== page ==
Taiyab: Exactly. So there's no place for nonsense, basically. But what I used to do taking advantage of this community is I would always be the guy or the brother that would kind of see an opportunity and then try and take it. So I remember selling sweets and things to my brothers when we were really small, like this is like an eight or something or whatever. I'd be the guy who hoarded all the sweets and the chocolates and everything. And then as soon as it was late at night and my siblings were like, oh, I want a chocolate, I want a sweet, I want this, I'd be like, you can buy it off me, it's only a pound. You must have done pretty well, I tell you. I was doing pretty well as a kid with all that stuff. And then growing up, I carried on having this kind of seeing the market, seeing the demand and trying to fill it sort of mindset. And then I did the same thing in school as well. I sold stuff in school and got in trouble for that as well. That's a different thing as well. But then carried on doing this more and more and then obviously discovered the internet. Everybody got on. This was when I was probably about 10, 11, 12 years old. We got the whole dial up modem and did all that.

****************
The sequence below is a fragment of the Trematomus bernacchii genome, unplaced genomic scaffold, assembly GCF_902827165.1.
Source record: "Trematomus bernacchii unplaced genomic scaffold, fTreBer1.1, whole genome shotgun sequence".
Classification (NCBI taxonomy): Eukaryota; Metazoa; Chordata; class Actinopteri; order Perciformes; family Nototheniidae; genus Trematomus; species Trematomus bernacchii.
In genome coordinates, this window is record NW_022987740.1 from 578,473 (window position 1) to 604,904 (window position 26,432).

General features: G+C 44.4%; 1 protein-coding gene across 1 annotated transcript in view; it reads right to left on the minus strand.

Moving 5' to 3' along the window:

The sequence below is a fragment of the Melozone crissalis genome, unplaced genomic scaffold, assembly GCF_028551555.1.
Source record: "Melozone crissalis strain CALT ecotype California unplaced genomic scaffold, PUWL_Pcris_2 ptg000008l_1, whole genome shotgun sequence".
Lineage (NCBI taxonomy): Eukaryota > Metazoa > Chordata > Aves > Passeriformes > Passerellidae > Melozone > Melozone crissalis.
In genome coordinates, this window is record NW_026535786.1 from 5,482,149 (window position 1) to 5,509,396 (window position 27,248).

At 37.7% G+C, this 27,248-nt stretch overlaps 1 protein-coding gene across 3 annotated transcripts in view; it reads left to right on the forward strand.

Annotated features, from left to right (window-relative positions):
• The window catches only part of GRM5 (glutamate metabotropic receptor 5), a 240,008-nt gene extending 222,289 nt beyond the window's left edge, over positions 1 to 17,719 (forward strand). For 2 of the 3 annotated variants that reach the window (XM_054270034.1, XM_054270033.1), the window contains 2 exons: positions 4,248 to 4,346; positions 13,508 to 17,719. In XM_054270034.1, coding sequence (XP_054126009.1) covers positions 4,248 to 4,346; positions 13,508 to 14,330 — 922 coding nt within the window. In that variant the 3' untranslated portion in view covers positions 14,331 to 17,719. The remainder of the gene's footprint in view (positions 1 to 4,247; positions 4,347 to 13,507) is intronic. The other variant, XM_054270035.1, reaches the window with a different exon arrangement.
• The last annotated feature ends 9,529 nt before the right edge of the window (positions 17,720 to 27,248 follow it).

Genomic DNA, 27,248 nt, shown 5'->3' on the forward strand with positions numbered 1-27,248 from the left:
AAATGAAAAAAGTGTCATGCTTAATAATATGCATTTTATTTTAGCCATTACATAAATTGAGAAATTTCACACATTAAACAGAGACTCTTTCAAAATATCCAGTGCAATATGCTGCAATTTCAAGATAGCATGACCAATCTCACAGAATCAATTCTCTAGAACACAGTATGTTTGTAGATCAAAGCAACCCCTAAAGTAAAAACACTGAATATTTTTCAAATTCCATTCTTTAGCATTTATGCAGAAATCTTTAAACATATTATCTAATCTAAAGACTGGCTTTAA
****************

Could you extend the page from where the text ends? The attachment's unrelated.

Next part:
Jonathan: And then.
Taiyab: that that noise is still etched in there. Yeah, and I still get frustrated when people pick up the phone, right? And it could used to cut the line off as well. Yeah, no, that was so annoying. Yeah, but yeah, and they got connected to the web and then just got into like all sorts of stuff from there. So my family, we're all like really big gamers. So we got into all the games like typically played a lot of RPGs actually. So this is for them. This is for the gamer nerds. But we played a lot of Korean MMOs growing up. So this is like lineage, lineage two. And also some Western ones too like Runescape as well. That was the game to play. This is back in the early 2000s.